[Note: Kinsey also had a strict religious upbringing which impacted his own personal feelings about sex (feelings of shame when contemplating masturbation for himself as a young man) and his own inability to be completely comfortable with his own body. It told about how a young Kinsey was punished with a confining genital strap to prevent him from masturbating by his ultra-moralistic, bullying, and repressive minister father (John Lithgow).]

In the film's final heartbreaking interview scene with an older, middle-aged lesbian subject (Lynn Redgrave in a cameo), she expressed how she was freed from homosexual guilt after experiencing lesbian feelings: ("After I read your book, I realized how many other women were in the same situation. I mustered the courage to talk to my friend and she told me, to my great surprise, that the feelings were mutual. We-we've been together for three happy years now. (she stood and gratefully took his hand in hers to thank him) You saved my life, sir")

Kinsey (Liam Neeson) Interviews About Sexual Behavior

Honeymoon Sex: Kinsey with Clara (Laura Linney)

Educational Sex Film: Barbara Merkle (Kathleen Chalfant)

Kinsey's Affair with Clyde Martin (Peter Sarsgaard)

Concluding Interview with Lesbian (Lynn Redgrave)

9 Songs (2004, UK)
D. Michael Winterbottom

This UK movie received limited US distribution but revived the "porn or art" debate by charting a couple's relationship through nine unsimulated sex scenes.

Maverick British director Michael Winterbottom's ultra-graphic, 69-minute romantic love story was composed of the recollected memories of a male's affair with a female while flying over the snowy wastes of Antarctica. The film followed a traditional romantic arc, from initial infatuation, to passionate love, and then disenchantment and the end of the relationship.

It was artistically shot in digital chiaroscuro and released unrated, and consisted almost entirely of real-time, unsimulated sex scenes beginning with commonplace sex - and then culminating with more experimentation. This sexually-explicit, naturalistic mainstream British film brought up the main question: "Is this porn or cinematic art?

The explicit scenes included sexual intercourse (often in closeup), including oral sex (both male and female), cunnilingus (with a close-up of her genitals), masturbation, penetration, bondage, anal sex, and ejaculation.

The film was told from a single viewpoint, recalling the adventurous physical encounters over time between the young couple in London:

  • Matt (Kieran O'Brien), 31 year old young glaciologist
  • Lisa (Margo Stilley), 21 year-old slim, flat-chested yet attractive American vagabond exchange student

It began with Matt's voice-over narration about Lisa:

"When I remember Lisa, I don't think about our clothes or her work, or where she was from, or even what she said. I think about her smell, her taste, her skin touching mine."

Their relationship was interspersed with nine live-concert songs (the film's title) which supplemented the story line with their lyrics.

The first views of the couple were of the two engaged in vigorous cunnilingus and intercourse, with a large close-up of her breast being massaged. The next morning in their shared bedroom as he watched from bed, Lisa dressed for an appointment.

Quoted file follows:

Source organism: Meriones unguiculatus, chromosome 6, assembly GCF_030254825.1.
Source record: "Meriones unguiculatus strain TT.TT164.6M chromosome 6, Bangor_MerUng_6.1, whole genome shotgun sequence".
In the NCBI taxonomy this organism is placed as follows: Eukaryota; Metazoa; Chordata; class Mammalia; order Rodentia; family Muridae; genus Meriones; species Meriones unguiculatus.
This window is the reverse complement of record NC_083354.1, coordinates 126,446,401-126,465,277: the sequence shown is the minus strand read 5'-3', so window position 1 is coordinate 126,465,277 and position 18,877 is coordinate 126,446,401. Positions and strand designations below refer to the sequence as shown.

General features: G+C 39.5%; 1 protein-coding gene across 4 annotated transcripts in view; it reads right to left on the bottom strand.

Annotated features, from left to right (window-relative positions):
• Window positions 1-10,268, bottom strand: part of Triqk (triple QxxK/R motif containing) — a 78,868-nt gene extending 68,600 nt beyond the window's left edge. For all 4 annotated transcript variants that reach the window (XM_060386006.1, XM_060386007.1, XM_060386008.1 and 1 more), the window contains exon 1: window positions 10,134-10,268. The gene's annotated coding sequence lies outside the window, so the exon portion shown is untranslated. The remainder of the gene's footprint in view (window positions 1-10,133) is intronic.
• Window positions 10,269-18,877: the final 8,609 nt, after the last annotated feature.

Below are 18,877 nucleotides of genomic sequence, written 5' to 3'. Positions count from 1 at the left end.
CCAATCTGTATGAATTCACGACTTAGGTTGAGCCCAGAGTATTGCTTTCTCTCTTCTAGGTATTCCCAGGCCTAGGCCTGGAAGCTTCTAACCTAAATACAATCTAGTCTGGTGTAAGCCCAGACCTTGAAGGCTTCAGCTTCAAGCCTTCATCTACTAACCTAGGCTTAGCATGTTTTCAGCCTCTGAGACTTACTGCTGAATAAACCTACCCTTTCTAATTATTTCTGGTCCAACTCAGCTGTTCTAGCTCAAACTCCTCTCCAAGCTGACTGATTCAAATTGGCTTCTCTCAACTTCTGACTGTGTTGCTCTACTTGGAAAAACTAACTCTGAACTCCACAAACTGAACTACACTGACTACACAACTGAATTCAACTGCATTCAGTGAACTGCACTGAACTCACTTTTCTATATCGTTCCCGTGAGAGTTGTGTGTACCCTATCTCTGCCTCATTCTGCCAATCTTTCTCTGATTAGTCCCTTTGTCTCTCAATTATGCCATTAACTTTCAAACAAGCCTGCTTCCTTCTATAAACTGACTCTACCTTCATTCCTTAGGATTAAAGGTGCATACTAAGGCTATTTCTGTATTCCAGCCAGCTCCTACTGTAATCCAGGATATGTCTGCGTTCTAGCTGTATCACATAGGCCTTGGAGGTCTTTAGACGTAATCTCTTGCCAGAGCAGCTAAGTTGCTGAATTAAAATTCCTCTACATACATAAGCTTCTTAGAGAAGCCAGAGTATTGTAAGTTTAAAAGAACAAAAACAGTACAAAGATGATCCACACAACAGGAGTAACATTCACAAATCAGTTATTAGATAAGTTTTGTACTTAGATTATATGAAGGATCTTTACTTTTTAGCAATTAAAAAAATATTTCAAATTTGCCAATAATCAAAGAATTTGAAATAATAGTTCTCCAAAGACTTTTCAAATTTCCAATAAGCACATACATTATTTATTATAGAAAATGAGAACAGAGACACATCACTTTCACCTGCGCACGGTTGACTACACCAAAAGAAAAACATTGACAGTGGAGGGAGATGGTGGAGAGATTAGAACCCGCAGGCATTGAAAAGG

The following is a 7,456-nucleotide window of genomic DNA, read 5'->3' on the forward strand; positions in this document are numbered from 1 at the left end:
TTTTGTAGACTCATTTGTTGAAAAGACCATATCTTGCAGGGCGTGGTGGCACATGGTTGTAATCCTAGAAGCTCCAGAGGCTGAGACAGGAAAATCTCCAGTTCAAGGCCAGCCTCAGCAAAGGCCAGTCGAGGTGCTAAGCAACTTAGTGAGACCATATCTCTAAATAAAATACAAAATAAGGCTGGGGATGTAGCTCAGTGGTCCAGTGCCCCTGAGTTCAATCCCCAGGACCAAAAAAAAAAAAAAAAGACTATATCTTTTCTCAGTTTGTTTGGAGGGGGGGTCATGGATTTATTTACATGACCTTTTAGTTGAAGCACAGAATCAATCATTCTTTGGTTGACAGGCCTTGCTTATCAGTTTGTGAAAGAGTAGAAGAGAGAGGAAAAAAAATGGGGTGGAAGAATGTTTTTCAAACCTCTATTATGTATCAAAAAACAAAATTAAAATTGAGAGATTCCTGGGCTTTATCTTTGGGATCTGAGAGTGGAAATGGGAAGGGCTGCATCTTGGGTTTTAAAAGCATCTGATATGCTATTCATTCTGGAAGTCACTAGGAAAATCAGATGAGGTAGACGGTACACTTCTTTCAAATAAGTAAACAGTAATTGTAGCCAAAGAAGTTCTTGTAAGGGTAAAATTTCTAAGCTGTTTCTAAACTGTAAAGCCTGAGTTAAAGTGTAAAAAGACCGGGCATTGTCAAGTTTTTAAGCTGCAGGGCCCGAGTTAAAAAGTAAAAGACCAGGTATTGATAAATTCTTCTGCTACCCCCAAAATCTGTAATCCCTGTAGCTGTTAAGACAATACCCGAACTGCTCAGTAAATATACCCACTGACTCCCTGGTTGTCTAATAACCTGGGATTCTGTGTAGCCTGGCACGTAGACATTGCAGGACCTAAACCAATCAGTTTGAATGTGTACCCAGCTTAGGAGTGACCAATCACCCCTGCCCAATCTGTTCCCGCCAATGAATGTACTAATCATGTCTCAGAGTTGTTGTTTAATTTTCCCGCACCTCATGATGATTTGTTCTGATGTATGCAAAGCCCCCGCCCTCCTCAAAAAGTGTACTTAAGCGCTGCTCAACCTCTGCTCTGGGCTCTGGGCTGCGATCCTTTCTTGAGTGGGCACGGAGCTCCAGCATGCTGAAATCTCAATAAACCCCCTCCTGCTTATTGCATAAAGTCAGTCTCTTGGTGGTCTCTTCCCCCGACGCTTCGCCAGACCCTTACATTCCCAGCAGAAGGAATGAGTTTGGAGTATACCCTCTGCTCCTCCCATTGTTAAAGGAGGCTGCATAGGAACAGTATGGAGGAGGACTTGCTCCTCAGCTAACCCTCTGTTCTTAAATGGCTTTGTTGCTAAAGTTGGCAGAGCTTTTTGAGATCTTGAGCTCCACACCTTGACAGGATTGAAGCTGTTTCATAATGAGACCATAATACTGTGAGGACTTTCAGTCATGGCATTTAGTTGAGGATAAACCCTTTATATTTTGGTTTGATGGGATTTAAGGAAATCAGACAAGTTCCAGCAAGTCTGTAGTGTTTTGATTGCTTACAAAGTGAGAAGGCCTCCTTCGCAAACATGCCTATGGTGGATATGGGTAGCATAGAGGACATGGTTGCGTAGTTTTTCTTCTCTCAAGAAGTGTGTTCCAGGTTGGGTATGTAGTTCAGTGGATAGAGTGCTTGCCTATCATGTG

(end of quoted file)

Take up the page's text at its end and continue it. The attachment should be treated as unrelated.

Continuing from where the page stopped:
After one of many sexual encounters, Lisa became self-conscious when she realized that she was very skinny and flat. She asked Matt as she stood before their bathroom mirror: "Do you think I look like a boy?" He assured her: "Yeah, that's why I like it." In the bathtub scene, she played with his penis between her feet. He described her thusly:

She was 21, beautiful, egotistical, careless, and crazy.

While lounging on their bed, she read to him a pornographic excerpt from a book:

Immediately after undressing, I was a little embarrassed to discover that I had a hard-on. And I lay down on my stomach beside her. One of the misshaped pubic hairs, you could easily make out her slender delicate slit. 'I really go for that type of pussy,' Valery said in a lower voice.' It makes you feel like slipping your finger inside.' As she lay down, I can make out the thick plump lips of her pussy. I heard footsteps approaching across the sand and I closed my eyes again.

In the next bedroom sex scene, he first told her: "The sun is very hot on your skin." He grabbed a blindfold to cover her eyes, and began to instruct her to fantasize that she was pleasuring herself and that she was being watched as he massaged her body:

Forget who you are. Forget where you are. You're on a beach in Thailand. Your eyes are closed so you can't see them. You feel them watching you.

She continued the narration as she was orally pleasured by him:

There's a couple behind me. Am I right? I can feel them looking at me. I put my hand between my legs. Oh, I'm so wet. Then she slides down her boyfriend's body. She has the most amazing breasts. Oh, god. And she's rubbing them. (Deep breaths) And she's covered with oil. And she leans over to her boyfriend, grabs his balls, and puts his cock in her mouth. F--k me, Matt! Come up here and f--k me. Come up, come up here and f--ck me. F--k me. (He entered her, wearing a condom) F--k me faster. F--k me.

The Blindfold Massage and Cunnilingus Scene

During another sweaty bout of intercourse, she was again blindfolded (with a white kerchief) as he stroked her neck and she urged him to caress her: "Do it harder. Massage my pussy." Then, she confessed to him: "Sometimes when you kiss me, I just wanna bite you and not in a nice way. Like I want to hurt you, like I want to bite your lip really f--king hard and make you bleed."

After a table-dance experience in a night-club where she was the lesbian-esque recipient (not him!), she intensely masturbated to a white, buzzing dildo/vibrator by herself - and shortly later laid back limply on the bed and allowed him to watch her self-love, although he appeared disinterested and returned to the kitchen -- the turning point in their loss of intimacy. They had frequent spats over nothing, and in one S&M type instance, she sported long black leather boots and stood on his chest.